The Islamic State (IS) has made a name for itself as a purveyor of propaganda that makes al-Qaeda’s appear tame by comparison. In this, IS propaganda is very much a product of its time. According to its own strategy, IS needs to show the world that it surpasses al-Qaeda. Therefore, both its violence and media use must necessarily go beyond what al-Qaeda came to be known for. It is also a product of its time technologically because IS has fully embraced the potential of social media, making Osama bin Laden’s video messages of 2001 look archaic.
But beyond the factors of historical era and strategy, one can see in IS a distinct strand not witnessed in the propaganda of established paramilitary groups like al-Qaeda or Hezbollah. Al-Qaeda is a terrorist group that operates through loose networks. It has used digital media in a significant way, establishing its own media production company, As-Sahab. But because of its loose networks model, the material it produces can often only be accessed through peer-to-peer, proxy-based online communication. Parallel to this, in its early days, al-Qaeda sent video messages directly to global television channels, mainly al-Jazeera, relying on their craving for scoops to get free publicity for itself. Over the years, this strategy began to fail as al-Jazeera and other television channels refrained from letting their broadcasts become vehicles for al-Qaeda propaganda.
Hezbollah, on the other hand, is considered by many to have legitimacy within Lebanon. It has therefore managed to create its own mainstream media institutions for the dissemination of messages. It owns several websites, a radio station, a television station and a newspaper. It is able to use these communication channels openly and freely because it is an above-board participant in Lebanese political life, represented in government and with wide popular support. But Hezbollah’s sensitivity about its operations means that its use of social media is limited as it chooses to communicate with allies and opponents alike in a top-down fashion.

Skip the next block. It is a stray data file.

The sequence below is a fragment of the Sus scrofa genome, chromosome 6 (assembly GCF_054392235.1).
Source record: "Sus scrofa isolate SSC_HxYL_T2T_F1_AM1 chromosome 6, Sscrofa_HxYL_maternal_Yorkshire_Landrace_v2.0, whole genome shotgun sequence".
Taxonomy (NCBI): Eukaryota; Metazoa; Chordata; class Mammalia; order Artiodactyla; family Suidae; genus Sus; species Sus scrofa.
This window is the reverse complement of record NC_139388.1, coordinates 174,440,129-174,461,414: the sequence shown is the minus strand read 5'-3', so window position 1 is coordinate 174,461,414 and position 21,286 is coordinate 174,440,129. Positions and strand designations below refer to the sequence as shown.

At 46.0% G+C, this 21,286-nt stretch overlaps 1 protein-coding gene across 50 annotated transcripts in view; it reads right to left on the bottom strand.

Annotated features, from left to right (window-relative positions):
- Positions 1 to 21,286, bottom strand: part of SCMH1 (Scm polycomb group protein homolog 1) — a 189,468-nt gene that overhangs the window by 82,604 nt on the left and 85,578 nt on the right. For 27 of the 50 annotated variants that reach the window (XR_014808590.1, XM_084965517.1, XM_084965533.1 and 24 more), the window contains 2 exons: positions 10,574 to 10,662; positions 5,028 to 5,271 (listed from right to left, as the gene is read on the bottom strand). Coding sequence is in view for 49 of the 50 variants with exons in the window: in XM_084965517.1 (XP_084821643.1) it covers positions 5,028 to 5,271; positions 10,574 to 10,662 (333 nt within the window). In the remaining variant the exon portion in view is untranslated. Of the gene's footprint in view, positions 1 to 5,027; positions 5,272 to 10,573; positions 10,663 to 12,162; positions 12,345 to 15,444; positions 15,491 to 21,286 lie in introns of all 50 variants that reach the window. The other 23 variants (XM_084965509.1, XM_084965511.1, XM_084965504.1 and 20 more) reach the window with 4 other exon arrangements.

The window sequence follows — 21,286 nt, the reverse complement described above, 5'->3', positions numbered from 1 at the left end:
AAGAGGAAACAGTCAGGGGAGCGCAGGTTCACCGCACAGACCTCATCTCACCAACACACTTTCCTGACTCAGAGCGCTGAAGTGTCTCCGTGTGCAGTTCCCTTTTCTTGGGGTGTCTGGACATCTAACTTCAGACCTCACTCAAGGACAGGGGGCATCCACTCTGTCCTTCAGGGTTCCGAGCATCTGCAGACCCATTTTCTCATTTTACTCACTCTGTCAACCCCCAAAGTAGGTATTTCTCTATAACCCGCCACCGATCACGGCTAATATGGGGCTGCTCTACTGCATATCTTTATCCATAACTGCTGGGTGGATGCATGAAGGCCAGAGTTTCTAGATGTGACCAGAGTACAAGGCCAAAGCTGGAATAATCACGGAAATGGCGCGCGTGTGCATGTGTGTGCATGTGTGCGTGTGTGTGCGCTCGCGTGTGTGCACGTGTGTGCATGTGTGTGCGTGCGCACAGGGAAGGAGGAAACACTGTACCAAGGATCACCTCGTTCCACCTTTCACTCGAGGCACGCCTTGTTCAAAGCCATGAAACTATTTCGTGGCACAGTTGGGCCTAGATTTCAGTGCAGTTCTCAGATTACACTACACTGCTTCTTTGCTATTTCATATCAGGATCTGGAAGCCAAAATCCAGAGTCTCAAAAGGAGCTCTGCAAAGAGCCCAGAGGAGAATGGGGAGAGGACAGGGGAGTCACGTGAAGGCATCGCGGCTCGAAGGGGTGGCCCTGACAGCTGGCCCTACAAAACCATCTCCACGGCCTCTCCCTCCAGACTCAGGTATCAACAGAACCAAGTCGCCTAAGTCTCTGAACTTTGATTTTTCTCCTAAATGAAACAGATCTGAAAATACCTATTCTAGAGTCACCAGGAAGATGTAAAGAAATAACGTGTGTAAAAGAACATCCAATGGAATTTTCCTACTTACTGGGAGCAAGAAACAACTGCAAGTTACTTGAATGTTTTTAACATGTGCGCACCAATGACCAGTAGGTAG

Compared with the above two models, IS faces a number of challenges. Although mainstream channels are covering the activities of Islamic State, including the recent beheadings of western journalists, ultimately no channel is repeating the mistakes made by al-Jazeera during the heyday of al-Qaeda. This robs IS of a reliable mainstream channel through which it can regularly communicate. Unlike Hezbollah, no country considers the Islamic State legitimate, which means that IS can try to establish its own media channels but will be unable to use them on a large scale. With increased cyber security measures following years of al-Qaeda and other terrorist activity online, it has become harder for terrorist groups to use the Deep Web—the part of the internet that is not visible to search engines—for outreach. With IS seeking further recruits and global visibility, these challenges leave it heavily dependent on the use of mainstream social media platforms like Twitter and YouTube.
Recently, both portals have begun to cooperate with western governments to remove accounts associated with IS. A narrower communication space is pushing IS to increase the ferocity of its violence in order to attract the attention of the world. With the United States leading air strikes on IS bases in Iraq, American hostages have in turn become IS targets. The two American journalists beheaded by IS, James Foley and Steven Sotloff, are the Islamic States’ Twin Towers. It’s no wonder then that the United States has declared the act of beheading Foley a ‘terrorist attack against the US’.
Despite this horrendous turn of events, there is no doubt that IS will be hurt significantly if it loses access to mainstream social media. One should not forget that IS uses propaganda to make itself appear larger and stronger than it actually is. Any plan to eradicate IS must include a media strategy in addition to a military and political one.
Lina Khatib is the Director of the Carnegie Middle East Center in Beirut and co-author of The Hizbullah Phenomenon: Politics and Communication.